Dugongs (Related to Manatees) Declared Functionally Extinct in China
The human imagination once transformed dugongs into mermaids. But now, human activity is pushing the gentle marine mammals into the realm of the imagination in a more sinister way.
A new study published in Royal Society Open Science Wednesday found that the dugong (dugong dugon) is “functionally extinct” in Chinese waters.
“The likely disappearance of the dugong in China is a devastating loss,” study co-author professor Samuel Turvey of the Zoological Society of London (ZSL), one of two institutions behind the research, said in a ZSL press release. “Their absence will not only have a knock-on effect on ecosystem function, but also serves as a wake-up call — a sobering reminder that extinctions can occur before effective conservation actions are developed.”
Dugongs, also known as sea cows, are the only marine mammals that feed only on plants. They are related to the West Indian manatee (Trichechus manatus), which has been struggling with starvation in Florida. Dugongs and three species of manatees all belong to the order of marine mammals known as Sirenia, according to MSN. Dugongs can be distinguished from the rest of the order by their dolphin-like tail fins.
Dugongs are considered Vulnerable by the International Union for Conservation of Nature (IUCN) Red List. They live along the tropical and subtropical coasts of the Indian and Pacific Oceans, from East Africa to Japan. And, for hundreds of years, their range included the waters of southern China, according to ZSL. However, reported sightings in the country began to decline rapidly after the 1970s, and the Chinese State Council listed them as a Grade 1 National Key Protected Animal in 1988.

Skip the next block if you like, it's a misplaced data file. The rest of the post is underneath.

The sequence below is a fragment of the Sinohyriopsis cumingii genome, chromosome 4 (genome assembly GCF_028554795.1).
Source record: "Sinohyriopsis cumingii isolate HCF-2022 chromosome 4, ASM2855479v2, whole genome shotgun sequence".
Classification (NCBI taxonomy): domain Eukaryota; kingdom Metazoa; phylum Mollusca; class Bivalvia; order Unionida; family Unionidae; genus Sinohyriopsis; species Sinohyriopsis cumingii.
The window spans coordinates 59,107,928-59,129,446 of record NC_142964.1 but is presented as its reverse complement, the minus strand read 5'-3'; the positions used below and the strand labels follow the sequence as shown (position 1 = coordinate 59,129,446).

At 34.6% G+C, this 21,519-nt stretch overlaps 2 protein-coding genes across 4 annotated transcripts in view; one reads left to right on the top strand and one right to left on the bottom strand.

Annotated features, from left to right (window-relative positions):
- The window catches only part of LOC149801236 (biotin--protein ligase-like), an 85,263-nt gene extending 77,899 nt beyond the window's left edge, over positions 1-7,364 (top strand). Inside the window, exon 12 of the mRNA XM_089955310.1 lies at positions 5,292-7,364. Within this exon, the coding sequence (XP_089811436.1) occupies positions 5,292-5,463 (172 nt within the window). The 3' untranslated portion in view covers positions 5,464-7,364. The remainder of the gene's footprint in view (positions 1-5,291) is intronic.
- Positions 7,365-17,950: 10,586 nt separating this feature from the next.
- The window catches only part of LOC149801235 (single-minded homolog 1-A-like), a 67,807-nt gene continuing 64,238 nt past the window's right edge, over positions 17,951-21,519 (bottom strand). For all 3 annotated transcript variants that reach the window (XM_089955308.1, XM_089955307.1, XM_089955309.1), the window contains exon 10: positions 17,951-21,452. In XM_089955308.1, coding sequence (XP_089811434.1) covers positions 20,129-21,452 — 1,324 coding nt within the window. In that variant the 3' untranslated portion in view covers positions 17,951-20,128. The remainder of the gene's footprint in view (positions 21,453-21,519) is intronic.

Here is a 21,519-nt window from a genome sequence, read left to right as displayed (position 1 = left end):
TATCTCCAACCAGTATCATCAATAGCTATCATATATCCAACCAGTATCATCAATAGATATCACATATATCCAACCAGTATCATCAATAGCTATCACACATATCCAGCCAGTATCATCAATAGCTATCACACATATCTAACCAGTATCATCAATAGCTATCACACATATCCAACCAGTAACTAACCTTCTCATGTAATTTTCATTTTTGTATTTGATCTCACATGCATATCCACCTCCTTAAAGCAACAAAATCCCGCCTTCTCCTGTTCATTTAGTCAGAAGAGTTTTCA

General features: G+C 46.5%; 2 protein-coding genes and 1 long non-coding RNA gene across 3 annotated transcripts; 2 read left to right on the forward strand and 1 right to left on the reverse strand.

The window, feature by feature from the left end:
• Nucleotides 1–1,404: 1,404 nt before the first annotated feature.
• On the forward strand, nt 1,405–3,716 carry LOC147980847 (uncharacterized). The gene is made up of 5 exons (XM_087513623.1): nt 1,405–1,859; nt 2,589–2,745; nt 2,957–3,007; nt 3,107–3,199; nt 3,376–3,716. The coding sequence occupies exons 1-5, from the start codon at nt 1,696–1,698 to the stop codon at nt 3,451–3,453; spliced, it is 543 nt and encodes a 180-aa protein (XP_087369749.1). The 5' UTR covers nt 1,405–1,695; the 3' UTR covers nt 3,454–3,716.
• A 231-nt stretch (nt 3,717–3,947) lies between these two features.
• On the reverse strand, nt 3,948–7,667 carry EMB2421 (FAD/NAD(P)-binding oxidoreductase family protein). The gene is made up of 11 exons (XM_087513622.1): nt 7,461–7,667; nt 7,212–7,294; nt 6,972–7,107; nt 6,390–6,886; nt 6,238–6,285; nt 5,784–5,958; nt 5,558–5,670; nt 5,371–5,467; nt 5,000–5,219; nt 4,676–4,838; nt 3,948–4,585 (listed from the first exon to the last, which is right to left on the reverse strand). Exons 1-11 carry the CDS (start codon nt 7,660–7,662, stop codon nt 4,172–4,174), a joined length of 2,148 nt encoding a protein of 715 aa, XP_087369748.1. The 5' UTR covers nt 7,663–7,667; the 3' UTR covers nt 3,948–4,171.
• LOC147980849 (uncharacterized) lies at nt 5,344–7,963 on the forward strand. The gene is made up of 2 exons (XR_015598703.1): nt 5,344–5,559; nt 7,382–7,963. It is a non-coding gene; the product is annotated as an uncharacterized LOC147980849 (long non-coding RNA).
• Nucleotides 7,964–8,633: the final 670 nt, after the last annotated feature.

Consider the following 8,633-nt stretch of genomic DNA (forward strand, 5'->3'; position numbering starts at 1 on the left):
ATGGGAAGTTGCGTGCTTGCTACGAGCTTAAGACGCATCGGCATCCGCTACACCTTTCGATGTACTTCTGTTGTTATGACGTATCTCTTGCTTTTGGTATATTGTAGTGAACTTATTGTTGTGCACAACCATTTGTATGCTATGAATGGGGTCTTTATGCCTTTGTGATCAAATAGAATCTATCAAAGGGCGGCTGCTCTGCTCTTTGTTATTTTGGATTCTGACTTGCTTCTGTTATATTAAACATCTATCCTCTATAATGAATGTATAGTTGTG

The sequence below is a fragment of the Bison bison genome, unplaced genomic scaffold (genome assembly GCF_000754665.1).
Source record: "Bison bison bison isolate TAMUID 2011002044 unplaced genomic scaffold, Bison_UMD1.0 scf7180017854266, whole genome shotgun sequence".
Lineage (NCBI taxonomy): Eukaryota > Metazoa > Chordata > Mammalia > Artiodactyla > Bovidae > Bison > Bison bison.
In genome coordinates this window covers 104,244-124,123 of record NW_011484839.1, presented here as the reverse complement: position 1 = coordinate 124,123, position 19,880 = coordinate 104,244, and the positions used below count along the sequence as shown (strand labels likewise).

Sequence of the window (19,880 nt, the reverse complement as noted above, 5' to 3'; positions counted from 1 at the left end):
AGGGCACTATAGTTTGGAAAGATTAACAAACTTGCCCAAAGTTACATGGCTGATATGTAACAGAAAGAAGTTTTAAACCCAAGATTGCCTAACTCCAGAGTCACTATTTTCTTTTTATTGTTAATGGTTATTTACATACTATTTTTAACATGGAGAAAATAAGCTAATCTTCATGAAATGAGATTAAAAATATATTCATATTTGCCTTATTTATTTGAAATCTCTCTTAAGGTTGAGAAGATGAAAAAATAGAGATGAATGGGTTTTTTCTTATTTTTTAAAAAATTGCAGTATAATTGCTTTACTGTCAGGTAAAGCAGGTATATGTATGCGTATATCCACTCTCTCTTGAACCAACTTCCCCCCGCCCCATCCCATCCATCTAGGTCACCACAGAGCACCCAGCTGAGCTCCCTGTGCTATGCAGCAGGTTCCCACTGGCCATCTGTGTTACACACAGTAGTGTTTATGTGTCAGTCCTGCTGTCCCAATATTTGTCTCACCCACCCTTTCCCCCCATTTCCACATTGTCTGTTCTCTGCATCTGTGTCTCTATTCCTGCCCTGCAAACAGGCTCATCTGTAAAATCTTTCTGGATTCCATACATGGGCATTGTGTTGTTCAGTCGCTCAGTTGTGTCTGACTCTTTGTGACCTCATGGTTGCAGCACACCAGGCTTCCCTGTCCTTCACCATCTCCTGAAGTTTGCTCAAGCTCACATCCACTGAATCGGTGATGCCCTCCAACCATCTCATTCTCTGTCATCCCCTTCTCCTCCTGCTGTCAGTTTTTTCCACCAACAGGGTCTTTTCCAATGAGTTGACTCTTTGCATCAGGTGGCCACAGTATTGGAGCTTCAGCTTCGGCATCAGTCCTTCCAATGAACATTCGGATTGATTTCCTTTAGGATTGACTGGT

To assess the dugongs’ current status in the country, ZSL and the Chinese Academy of Sciences conducted surveys in 66 fishing communities in four Chinese provinces that border the South China Sea. They also looked at historical data, according to the paper. Only five percent of 788 people surveyed told the researchers that they had seen a dugong, and the mean sighting was 23 years ago. Only three people said they had seen a dugong within the last five years.
The historical data was equally discouraging: there were no records of the animals after 2008 and no confirmed field observations after 2000.
“Based on these findings, we are forced to conclude that dugongs have experienced rapid population collapse during recent decades and are now functionally extinct in China,” the study authors concluded.
They noted that it was the first functional extinction of a large vertebrate in the country’s ocean waters. However, the Yangtze River dolphin was determined to likely be extinct in 2007, Turvey noted in the press release.
“Sadly, our new study shows strong evidence of the regional loss of another charismatic aquatic mammal species in China — sadly, once again driven by unsustainable human activity,” he added.
In the case of the dugong, the activities that drove their decline were likely hunting, accidental entangling in fishing gear and the destruction of seagrass beds — their primary food source. Overall, the study authors interpreted their findings as a warning.
“This rapid documented population collapse also serves as a sobering reminder that local extinction can happen within a very short time, especially for long-lived, late-maturing species with low reproductive rates, and potentially before effective conservation actions can be developed within dugong habitats in other countries,” they wrote.
Indeed, worldwide, around seven percent of seagrass habitat disappears annually because of a combination of development, agriculture, overfishing and the climate crisis, according to UN Environment Programme figures reported by BBC News.
The loss of seagrass — primarily because of agricultural pollution — is also what is threatening the dugong’s manatee cousins in Florida.
“The dugong is a sad example of what is happening to the marine environment where there is increasing encroachment of human activities,” IUCN high-seas policy advisor Kristina Gjerde told BBC News.